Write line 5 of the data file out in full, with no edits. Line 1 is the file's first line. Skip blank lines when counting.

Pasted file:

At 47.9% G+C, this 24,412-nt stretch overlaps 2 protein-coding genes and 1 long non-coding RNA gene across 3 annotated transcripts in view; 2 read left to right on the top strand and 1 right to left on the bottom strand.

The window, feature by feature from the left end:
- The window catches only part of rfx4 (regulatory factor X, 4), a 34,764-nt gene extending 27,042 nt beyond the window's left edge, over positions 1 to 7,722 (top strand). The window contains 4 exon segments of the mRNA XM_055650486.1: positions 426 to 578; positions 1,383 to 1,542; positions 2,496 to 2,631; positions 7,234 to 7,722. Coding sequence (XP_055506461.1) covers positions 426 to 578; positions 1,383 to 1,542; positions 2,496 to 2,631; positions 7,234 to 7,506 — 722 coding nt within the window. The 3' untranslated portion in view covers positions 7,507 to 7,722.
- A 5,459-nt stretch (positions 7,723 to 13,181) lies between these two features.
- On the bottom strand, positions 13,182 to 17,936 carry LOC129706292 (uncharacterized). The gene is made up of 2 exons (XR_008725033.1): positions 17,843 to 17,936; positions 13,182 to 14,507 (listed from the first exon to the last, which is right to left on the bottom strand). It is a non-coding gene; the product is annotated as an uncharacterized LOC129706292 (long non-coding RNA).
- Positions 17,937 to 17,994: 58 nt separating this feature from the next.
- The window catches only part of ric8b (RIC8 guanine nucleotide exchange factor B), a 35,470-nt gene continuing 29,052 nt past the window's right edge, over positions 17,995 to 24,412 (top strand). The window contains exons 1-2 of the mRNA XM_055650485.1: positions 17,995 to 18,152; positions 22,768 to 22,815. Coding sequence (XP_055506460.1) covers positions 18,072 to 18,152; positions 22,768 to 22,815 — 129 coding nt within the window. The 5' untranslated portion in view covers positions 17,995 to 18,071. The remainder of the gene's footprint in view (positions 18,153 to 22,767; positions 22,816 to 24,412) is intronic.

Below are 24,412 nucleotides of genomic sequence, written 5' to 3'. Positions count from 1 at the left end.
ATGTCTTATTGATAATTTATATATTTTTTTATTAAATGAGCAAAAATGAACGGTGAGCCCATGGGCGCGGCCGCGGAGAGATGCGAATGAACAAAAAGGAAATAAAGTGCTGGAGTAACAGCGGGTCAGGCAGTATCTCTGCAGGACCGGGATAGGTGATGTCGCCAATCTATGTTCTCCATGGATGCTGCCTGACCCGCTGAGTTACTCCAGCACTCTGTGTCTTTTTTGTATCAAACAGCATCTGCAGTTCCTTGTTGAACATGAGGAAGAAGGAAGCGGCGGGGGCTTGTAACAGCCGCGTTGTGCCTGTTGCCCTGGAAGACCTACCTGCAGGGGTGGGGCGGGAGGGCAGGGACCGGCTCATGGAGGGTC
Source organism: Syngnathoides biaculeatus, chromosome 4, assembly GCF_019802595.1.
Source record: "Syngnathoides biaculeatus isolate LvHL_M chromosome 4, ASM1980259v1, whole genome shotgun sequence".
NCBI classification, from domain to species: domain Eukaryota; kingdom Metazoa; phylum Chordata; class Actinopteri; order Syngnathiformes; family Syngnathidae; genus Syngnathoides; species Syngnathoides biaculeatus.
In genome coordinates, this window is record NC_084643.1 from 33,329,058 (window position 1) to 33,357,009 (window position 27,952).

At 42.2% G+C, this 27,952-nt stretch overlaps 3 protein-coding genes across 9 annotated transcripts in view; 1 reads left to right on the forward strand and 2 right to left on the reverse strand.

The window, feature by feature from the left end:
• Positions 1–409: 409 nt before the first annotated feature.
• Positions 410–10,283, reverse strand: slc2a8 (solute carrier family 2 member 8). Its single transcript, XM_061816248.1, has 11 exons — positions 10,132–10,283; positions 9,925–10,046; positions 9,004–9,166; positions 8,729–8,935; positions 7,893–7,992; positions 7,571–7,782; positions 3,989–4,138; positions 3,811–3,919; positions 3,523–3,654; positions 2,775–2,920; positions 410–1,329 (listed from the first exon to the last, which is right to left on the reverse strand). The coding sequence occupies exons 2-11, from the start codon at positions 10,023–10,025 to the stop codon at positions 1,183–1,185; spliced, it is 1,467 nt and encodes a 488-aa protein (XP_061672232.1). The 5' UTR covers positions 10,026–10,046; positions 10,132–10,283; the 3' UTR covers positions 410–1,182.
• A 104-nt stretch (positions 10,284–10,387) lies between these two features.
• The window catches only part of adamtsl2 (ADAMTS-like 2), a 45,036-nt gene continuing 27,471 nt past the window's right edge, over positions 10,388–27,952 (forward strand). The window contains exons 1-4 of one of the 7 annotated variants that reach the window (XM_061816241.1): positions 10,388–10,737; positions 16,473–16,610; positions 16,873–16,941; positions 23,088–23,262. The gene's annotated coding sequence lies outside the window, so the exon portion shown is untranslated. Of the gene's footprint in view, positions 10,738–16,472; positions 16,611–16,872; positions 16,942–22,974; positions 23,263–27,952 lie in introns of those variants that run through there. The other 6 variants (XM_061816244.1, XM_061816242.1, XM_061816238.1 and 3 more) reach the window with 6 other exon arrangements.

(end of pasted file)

- On the bottom strand, positions 13,182 to 17,936 carry LOC129706292 (uncharacterized). The gene is made up of 2 exons (XR_008725033.1): positions 17,843 to 17,936; positions 13,182 to 14,507 (listed from the first exon to the last, which is right to left on the bottom strand). It is a non-coding gene; the product is annotated as an uncharacterized LOC129706292 (long non-coding RNA).